Eurozone inflation surged to 7.5 percent in March, hitting another record high with months still left before it is set to peak, making grim reading for the European Central Bank, which needs to reconcile sky-high prices with vanishing economic growth.
Consumer price growth in the 19 countries sharing the euro accelerated from 5.9 percent in February, Eurostat said on Friday, far beyond expectations for 6.6 percent, as war in Ukraine and sanctions on Russia pushed fuel and natural gas prices to record highs.
Although energy was the chief culprit, inflation in food prices, services and durable goods all came in above the ECB’s two percent target, further proof that price growth is increasingly broad and not merely a reflection of expensive oil.
The news sparked fury in the Netherlands where inflation hit 11.9 percent.
Nexit Denktank campaigners blasted: “Inflation in the Netherlands rose to 11.9 percent in March.
“Inflation will remain high for a long time, regardless of the lies the ECB continues to spread about the ‘temporality’ of this inflation.
“Outside the EU inflation is lower.
“In Switzerland 2.2 percent and in Norway 3.7 percent.”
Underlying prices, which filter out volatile energy and food prices, accelerated too, raising the risk that high inflation will become entrenched, a hard-to-reverse phenomenon.
Inflation excluding food and fuel prices, closely watched by the ECB, picked up to 3.2 percent from 2.9 percent while a narrower measure that also excludes alcohol and tobacco products jumped to 3.0 percent from 2.7 percent.
All this leaves the ECB with a difficult policy dilemma.
Its main task is to get inflation to two percent but tightening policy now would risk crashing an economy already reeling from the fallout of the war in its neighbour and the lingering impact of the COVID-19 pandemic.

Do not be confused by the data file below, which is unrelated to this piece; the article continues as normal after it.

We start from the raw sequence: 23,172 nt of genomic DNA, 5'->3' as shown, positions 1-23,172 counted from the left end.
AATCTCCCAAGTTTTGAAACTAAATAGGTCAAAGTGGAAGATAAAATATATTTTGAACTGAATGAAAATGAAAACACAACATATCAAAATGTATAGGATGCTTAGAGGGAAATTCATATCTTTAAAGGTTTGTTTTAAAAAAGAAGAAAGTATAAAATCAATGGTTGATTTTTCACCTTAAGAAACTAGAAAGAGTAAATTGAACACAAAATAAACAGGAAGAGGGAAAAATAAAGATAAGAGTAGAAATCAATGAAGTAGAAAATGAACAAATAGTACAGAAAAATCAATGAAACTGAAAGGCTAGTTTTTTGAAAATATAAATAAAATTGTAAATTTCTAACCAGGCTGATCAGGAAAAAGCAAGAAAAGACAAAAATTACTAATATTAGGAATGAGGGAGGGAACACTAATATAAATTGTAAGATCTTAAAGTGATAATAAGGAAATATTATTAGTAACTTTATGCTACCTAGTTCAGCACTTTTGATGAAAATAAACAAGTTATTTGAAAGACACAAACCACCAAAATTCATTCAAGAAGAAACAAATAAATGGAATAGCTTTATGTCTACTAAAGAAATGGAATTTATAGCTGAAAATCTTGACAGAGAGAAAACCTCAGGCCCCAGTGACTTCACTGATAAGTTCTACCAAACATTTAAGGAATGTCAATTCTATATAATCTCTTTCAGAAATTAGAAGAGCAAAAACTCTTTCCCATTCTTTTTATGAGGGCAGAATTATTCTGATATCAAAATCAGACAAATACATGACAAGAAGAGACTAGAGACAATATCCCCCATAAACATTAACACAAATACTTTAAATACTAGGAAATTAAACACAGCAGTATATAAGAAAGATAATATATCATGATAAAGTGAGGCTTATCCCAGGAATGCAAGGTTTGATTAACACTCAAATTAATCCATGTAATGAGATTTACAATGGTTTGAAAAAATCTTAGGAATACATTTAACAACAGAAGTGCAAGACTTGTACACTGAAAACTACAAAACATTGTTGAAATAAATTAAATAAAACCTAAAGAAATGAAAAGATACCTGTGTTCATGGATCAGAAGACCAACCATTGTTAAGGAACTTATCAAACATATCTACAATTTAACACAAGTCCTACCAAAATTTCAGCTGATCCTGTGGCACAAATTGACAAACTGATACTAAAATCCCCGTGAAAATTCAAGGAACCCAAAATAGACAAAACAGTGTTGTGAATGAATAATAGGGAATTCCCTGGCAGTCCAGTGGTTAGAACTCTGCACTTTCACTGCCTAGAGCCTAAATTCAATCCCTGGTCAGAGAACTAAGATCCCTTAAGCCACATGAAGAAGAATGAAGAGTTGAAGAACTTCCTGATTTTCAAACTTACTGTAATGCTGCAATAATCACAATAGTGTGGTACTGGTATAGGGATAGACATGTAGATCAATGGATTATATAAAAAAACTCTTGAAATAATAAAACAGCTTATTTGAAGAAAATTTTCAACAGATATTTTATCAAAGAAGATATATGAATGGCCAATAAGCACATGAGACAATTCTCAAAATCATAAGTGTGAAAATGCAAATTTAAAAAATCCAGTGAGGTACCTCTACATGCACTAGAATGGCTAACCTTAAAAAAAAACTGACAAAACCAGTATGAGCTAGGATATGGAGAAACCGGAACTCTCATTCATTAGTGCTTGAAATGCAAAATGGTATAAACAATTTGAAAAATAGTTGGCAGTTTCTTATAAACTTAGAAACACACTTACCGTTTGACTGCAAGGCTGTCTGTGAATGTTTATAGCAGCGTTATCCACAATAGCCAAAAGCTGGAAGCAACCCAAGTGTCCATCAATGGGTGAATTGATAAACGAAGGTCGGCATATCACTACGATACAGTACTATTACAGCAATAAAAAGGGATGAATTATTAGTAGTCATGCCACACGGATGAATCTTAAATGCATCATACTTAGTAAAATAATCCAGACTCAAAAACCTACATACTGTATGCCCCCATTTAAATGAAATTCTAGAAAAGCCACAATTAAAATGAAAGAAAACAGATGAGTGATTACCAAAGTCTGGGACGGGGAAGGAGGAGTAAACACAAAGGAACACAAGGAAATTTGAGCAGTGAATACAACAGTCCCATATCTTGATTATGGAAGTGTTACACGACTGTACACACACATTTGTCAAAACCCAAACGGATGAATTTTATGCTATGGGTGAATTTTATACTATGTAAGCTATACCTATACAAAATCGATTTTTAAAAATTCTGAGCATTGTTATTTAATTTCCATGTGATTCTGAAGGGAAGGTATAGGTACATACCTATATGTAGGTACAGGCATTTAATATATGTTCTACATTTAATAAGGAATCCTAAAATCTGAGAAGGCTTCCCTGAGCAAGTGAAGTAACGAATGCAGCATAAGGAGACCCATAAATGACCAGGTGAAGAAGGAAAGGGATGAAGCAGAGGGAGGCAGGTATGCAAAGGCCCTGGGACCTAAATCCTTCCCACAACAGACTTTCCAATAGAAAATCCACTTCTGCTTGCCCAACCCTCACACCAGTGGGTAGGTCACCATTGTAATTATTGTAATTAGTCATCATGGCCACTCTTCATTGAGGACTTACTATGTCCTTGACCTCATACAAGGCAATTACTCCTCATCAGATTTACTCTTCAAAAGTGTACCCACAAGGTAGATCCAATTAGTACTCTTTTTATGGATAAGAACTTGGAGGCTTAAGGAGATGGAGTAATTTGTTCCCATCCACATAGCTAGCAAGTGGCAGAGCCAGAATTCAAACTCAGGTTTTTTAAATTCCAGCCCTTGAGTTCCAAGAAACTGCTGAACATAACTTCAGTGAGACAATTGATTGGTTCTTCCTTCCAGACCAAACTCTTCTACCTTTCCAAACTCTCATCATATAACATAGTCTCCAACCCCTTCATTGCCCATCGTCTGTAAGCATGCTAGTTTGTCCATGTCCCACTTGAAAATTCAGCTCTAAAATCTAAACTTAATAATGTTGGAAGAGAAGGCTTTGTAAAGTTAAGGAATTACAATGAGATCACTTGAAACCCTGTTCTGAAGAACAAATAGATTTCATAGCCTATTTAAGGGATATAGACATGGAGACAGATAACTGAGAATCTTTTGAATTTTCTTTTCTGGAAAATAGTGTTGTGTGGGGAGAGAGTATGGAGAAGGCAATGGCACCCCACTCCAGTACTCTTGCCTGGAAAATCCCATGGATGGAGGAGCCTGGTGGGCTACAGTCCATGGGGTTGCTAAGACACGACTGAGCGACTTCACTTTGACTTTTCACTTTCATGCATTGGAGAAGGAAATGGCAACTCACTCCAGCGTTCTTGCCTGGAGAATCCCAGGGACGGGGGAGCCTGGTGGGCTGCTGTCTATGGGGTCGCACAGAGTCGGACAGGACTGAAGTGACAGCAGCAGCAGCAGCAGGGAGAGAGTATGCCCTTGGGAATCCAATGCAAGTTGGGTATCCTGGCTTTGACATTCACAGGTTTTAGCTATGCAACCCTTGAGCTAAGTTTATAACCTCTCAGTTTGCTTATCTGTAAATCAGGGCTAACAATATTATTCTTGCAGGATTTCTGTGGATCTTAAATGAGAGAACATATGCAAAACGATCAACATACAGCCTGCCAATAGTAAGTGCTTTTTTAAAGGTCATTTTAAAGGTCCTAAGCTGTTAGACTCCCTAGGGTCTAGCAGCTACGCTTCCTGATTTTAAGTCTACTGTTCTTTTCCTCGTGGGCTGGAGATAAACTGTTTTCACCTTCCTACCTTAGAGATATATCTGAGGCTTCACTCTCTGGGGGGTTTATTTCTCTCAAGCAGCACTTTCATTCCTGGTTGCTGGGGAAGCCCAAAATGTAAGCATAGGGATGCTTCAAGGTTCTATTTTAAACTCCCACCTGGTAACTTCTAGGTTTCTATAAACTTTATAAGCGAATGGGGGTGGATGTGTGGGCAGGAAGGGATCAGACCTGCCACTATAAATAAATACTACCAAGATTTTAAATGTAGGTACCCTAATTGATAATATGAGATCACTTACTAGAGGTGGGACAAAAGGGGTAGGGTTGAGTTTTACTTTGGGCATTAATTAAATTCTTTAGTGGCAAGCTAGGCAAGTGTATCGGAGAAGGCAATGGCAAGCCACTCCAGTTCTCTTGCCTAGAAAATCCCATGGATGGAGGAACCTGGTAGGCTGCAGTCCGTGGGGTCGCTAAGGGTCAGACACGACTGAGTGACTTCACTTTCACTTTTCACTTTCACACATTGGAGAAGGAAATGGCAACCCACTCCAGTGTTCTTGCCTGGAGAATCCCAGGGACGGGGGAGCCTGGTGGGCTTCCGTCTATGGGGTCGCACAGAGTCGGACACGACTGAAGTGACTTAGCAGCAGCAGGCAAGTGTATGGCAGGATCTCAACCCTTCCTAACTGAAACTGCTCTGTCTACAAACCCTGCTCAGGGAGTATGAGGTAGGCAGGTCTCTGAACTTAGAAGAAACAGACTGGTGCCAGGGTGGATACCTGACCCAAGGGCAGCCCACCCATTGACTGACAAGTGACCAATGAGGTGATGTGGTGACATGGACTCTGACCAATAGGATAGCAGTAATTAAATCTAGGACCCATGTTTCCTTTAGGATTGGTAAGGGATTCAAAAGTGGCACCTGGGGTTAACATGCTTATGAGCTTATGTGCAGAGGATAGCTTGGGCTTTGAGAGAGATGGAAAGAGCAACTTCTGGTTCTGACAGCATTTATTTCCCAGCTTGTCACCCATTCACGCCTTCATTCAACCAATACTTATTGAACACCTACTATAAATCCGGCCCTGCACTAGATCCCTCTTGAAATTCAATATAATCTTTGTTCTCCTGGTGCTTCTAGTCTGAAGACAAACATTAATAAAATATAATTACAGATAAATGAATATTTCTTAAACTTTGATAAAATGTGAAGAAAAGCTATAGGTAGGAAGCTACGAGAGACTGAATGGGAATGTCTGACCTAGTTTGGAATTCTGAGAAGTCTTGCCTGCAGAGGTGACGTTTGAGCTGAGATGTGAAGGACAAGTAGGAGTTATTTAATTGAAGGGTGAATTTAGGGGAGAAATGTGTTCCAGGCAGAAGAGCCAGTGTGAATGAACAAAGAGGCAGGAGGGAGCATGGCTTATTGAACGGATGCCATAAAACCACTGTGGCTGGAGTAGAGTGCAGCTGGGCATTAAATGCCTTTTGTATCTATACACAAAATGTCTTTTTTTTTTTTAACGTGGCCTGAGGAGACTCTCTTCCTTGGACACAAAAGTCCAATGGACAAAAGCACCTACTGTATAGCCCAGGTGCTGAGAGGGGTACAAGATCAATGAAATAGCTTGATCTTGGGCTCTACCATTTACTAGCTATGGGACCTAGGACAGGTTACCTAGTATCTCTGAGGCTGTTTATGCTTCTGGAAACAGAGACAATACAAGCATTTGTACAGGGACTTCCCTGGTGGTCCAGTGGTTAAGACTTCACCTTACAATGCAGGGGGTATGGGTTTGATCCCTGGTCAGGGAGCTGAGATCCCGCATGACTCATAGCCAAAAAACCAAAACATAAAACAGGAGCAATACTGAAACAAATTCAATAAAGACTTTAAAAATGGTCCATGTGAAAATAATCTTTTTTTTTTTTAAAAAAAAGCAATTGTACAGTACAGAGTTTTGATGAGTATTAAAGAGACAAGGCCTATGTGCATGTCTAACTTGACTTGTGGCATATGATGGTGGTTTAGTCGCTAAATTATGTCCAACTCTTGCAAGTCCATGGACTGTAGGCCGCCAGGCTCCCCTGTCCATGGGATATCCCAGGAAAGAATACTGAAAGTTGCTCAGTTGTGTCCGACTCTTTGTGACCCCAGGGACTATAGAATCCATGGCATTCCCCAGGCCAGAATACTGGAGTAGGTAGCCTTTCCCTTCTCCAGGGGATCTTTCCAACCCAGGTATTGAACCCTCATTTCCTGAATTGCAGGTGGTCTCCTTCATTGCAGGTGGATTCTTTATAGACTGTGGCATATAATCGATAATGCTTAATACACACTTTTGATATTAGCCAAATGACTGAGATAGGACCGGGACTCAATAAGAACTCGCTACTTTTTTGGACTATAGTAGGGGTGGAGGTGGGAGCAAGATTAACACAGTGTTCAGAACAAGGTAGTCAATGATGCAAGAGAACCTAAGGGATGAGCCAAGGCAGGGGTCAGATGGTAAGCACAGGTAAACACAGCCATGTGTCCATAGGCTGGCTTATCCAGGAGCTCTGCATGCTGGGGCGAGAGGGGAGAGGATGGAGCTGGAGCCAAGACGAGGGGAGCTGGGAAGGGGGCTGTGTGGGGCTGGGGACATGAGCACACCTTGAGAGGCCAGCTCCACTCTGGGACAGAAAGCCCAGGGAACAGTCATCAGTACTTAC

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The ECB estimates that growth in the first quarter was positive, but barely, while second-quarter growth will be near-zero, as high energy prices dent consumption and hurt corporate investment.
That would suggest the bloc is near a state of stagflation, where rapid inflation is coupled with stagnating growth.
High energy prices are traditionally a drag on growth and will thus actually weigh on inflation once the immediate spike passes, raising the risk that price growth will later fall back below target.
But the ECB can hardly ignore high inflation, especially since it says the peak is still three to four months away.
The eurozone’s labour market is the tightest it has been in decades so wage inflation, a precondition of durable consumer inflation, is already in the pipeline.
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And ECB inaction would also boost inflation expectations, likely making price growth more permanent.
The ECB has underestimated price growth throughout the past year, so its credibility is on the line.
The likely compromise will be for the bank to tighten monetary policy this year, but by the smallest increments.
Markets are now pricing in 63 basis points of rate hikes by the end of the year but policymakers have been more cautious, with not a single one calling for moves so large.
The risk, however, is that big inflation surprises could force the ECB to tighten more quickly, forcing the bank to play catch-up later on.